Europos Sąjungos valstybių narių tarpusavio ginčai ir Europos Sąjungos Teisingumo Teismo jurisdikcija.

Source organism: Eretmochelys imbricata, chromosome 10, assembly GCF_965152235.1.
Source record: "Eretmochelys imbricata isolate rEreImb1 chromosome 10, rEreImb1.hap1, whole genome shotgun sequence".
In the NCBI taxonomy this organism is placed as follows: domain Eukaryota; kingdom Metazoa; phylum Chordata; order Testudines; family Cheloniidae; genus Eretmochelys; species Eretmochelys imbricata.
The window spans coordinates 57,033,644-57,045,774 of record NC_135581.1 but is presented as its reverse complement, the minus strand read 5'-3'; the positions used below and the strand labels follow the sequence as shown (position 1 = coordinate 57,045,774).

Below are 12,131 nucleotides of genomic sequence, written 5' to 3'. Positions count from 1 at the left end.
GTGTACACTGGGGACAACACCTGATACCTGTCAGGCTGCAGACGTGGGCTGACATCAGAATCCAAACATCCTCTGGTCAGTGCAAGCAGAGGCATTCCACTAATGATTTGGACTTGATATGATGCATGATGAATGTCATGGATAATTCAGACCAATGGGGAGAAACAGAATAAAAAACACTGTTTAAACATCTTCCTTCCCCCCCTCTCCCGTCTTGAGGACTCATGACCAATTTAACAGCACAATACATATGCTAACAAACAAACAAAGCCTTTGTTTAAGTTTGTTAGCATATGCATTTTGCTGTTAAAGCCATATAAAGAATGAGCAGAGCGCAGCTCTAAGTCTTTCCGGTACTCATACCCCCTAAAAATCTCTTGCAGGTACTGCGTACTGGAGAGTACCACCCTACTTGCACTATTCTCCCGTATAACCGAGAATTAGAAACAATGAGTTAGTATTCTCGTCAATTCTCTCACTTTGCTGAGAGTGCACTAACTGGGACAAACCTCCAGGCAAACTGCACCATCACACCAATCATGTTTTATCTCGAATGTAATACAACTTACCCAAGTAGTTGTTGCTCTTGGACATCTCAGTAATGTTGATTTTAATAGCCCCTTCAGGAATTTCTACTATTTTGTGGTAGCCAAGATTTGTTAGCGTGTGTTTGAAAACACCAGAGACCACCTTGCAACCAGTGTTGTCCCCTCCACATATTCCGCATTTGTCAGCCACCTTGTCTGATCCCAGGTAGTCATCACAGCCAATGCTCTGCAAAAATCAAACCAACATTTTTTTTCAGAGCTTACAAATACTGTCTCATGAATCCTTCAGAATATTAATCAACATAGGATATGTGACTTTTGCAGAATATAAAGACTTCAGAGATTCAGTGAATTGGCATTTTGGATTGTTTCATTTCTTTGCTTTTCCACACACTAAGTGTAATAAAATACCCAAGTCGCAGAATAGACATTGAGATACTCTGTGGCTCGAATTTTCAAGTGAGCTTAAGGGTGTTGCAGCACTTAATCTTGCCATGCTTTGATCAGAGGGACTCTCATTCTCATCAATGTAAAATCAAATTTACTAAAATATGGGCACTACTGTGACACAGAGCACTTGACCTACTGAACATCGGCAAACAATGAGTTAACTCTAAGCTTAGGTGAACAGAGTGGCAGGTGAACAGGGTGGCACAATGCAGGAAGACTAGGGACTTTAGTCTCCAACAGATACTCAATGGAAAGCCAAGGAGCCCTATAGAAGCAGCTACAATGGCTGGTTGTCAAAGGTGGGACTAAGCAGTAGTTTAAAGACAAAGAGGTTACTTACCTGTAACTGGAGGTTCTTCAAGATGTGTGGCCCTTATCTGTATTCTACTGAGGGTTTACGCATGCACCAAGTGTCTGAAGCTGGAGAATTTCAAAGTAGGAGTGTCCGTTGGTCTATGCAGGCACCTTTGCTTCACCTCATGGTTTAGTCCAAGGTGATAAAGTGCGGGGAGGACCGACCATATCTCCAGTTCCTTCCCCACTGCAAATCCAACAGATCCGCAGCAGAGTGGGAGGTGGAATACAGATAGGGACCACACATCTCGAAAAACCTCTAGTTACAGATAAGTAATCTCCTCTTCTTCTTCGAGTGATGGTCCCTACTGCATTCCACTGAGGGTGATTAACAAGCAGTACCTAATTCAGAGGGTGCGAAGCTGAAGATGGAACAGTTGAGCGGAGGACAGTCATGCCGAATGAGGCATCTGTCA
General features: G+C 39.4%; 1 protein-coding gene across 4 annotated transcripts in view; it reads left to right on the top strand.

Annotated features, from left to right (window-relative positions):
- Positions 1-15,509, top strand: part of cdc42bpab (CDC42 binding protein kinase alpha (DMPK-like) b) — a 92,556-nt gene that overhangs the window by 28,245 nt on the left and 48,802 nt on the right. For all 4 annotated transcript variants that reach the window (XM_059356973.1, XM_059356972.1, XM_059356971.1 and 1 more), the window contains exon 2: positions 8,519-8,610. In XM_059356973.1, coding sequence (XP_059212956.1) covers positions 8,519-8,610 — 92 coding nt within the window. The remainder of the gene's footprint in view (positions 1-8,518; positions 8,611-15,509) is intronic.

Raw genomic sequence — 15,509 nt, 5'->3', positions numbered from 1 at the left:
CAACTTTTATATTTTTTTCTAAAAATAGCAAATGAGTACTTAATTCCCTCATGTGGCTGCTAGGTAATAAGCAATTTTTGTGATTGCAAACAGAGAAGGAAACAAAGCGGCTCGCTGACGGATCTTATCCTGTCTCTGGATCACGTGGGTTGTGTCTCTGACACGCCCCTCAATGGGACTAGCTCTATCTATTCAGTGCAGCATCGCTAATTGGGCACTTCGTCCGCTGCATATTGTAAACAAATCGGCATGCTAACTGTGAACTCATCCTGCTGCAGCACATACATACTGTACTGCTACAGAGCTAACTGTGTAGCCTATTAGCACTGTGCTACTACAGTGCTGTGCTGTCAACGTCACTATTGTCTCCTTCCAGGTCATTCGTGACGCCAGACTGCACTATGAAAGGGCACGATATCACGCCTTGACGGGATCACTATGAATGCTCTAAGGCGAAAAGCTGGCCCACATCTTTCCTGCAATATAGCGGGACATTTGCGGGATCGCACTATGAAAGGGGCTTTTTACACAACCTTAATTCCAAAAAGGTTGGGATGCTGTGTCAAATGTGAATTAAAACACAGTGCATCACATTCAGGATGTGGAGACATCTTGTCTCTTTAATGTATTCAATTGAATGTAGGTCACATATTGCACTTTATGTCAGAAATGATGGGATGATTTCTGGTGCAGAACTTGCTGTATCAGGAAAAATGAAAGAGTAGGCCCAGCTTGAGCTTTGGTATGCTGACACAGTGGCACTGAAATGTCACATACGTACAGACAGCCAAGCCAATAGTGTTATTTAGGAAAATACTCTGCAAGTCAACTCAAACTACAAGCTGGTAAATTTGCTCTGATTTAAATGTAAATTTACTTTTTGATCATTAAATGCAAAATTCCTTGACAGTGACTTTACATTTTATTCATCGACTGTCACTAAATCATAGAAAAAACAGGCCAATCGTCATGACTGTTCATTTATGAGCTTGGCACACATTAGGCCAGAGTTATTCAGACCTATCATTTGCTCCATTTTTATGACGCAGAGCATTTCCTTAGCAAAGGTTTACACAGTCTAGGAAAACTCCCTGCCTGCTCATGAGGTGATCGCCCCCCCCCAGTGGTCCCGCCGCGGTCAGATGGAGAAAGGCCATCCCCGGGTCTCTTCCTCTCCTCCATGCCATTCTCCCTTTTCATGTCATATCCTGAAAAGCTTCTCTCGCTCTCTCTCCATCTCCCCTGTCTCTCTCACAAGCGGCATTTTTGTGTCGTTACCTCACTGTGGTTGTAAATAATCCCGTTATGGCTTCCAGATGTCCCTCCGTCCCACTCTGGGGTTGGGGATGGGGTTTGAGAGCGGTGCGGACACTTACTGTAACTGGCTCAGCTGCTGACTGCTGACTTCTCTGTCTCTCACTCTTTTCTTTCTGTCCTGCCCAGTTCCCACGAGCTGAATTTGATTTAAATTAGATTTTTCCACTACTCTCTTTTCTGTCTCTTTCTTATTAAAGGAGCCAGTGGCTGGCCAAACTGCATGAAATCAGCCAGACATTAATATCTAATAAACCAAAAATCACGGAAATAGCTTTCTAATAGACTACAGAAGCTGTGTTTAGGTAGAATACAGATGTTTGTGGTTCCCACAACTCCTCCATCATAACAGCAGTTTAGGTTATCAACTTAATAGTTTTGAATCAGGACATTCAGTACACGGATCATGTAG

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The article aims at resolving the issue whether the Court of Justice of the European Union (CJEU) has an exclusive jurisdiction under Article 344 of the Treaty on Functioning of the European Union (TFEU) to resolve disputes between Member States, stemming from provisions of an international treaty, a party to which is the EU. This problem is especially relevant in cases when a mixed international agreement envisages independent institutions of dispute resolution. The position of the CJEU is expressed in the case of Mox Plant. The European Commission applied to the CJEU against Ireland, because it considered that Ireland, which started an arbitration procedure against United Kingdom under the UN Convention on the Law of the Sea, has infringed the exclusive jurisdiction of the CJEU under Article 344 of the TFEU. The EU is also a Contracting Party to the UN Convention on the Law of the Sea. Therefore according to the consistence case practice of the Court, the provisions of the Convention that fall under the competence of the Union constitute an indivisible part of the EU legal system. Only in such case when a provision of a treaty is attributed to exclusive competence of the Member States, the jurisdiction of the CJEU regarding that provision can be negated. Thus, when deciding on the issue of exclusive jurisdiction of the CJEU in principle, a problem of attribution of the EU and Member States’ competences arises. Although from the point of view of the EU law, the position of the CJEU on its competence regarding mixed international agreements seems to be reasonable, questions arise whether such a provision would be compatible with international law guarantees on the discretion of Member States to freely choose dispute resolution measures, provided under the relevant international treaty and whether jurisdiction of international courts is not overly restricted. It must be noted that under international law, consideration of disputes between Member States at international tribunals, established in accordance with the international treaty, would be lawful. However, under the EU law it can be treated as an infringement of the exclusive competence of the CJEU (Article 344 TFEU). Therefore, the Member States can find themselves in legal dead-end, in accordance with their obligations under international and EU law.
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